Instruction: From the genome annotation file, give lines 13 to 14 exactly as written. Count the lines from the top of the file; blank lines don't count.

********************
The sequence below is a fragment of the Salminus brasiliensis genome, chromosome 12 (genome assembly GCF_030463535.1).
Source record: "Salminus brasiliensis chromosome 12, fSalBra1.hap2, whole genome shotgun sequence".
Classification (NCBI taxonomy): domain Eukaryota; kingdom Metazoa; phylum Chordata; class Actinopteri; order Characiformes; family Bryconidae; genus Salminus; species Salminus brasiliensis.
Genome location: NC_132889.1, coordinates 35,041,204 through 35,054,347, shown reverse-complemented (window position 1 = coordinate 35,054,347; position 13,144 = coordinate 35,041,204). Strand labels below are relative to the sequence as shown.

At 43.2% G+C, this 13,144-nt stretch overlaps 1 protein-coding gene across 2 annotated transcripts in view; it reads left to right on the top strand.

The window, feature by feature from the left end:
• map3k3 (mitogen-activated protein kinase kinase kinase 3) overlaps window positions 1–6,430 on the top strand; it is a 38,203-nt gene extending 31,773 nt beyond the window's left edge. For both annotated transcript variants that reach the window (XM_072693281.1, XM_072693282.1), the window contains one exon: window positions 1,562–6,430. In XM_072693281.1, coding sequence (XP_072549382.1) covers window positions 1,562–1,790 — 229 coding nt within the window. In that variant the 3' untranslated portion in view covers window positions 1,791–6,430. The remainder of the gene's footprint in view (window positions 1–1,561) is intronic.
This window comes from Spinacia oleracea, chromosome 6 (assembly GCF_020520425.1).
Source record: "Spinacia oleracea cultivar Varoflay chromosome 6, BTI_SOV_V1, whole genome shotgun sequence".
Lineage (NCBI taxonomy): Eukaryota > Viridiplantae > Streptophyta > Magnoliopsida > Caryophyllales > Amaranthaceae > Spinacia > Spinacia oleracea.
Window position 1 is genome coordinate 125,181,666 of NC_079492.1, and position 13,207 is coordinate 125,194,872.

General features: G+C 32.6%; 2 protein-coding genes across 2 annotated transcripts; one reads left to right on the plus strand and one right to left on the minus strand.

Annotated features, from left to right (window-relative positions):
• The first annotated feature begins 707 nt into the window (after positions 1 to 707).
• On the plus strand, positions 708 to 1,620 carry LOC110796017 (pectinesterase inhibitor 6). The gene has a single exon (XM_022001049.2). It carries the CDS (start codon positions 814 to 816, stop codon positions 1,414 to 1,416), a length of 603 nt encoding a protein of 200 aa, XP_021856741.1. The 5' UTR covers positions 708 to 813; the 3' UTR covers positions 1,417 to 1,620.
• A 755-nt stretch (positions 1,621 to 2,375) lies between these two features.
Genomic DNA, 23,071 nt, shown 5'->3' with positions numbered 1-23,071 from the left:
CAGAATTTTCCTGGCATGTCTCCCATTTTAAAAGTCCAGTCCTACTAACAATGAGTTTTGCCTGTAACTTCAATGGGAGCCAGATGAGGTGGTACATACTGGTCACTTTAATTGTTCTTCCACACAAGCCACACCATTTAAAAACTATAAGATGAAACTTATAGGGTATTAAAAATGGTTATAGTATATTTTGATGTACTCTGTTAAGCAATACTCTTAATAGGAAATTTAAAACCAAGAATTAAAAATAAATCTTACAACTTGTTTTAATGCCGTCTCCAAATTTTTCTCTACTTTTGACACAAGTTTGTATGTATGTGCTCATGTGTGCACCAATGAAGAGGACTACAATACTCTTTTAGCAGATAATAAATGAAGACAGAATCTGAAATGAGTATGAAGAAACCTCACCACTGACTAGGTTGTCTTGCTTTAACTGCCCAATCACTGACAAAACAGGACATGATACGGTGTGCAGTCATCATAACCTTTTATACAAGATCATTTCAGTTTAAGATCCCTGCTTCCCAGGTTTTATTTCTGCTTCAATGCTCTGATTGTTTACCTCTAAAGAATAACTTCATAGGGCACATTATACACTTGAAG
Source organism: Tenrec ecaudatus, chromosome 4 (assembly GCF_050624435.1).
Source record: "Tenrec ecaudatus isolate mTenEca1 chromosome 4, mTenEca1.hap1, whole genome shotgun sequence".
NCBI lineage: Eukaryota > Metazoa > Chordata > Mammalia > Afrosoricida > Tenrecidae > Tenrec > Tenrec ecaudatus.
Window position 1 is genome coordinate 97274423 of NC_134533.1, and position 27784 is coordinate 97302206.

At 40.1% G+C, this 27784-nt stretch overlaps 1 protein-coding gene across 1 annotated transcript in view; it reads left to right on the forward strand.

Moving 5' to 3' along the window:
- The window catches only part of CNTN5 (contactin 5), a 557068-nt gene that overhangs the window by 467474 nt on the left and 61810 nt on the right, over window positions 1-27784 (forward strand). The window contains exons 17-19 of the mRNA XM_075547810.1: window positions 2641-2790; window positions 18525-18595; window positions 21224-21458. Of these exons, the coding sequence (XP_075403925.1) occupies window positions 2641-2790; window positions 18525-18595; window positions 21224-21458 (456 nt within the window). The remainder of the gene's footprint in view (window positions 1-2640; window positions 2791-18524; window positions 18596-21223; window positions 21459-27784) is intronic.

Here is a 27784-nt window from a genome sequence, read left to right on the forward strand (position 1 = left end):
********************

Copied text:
Annotated features, from left to right (window-relative positions):
• The first annotated feature begins 707 nt into the window (after positions 1 to 707).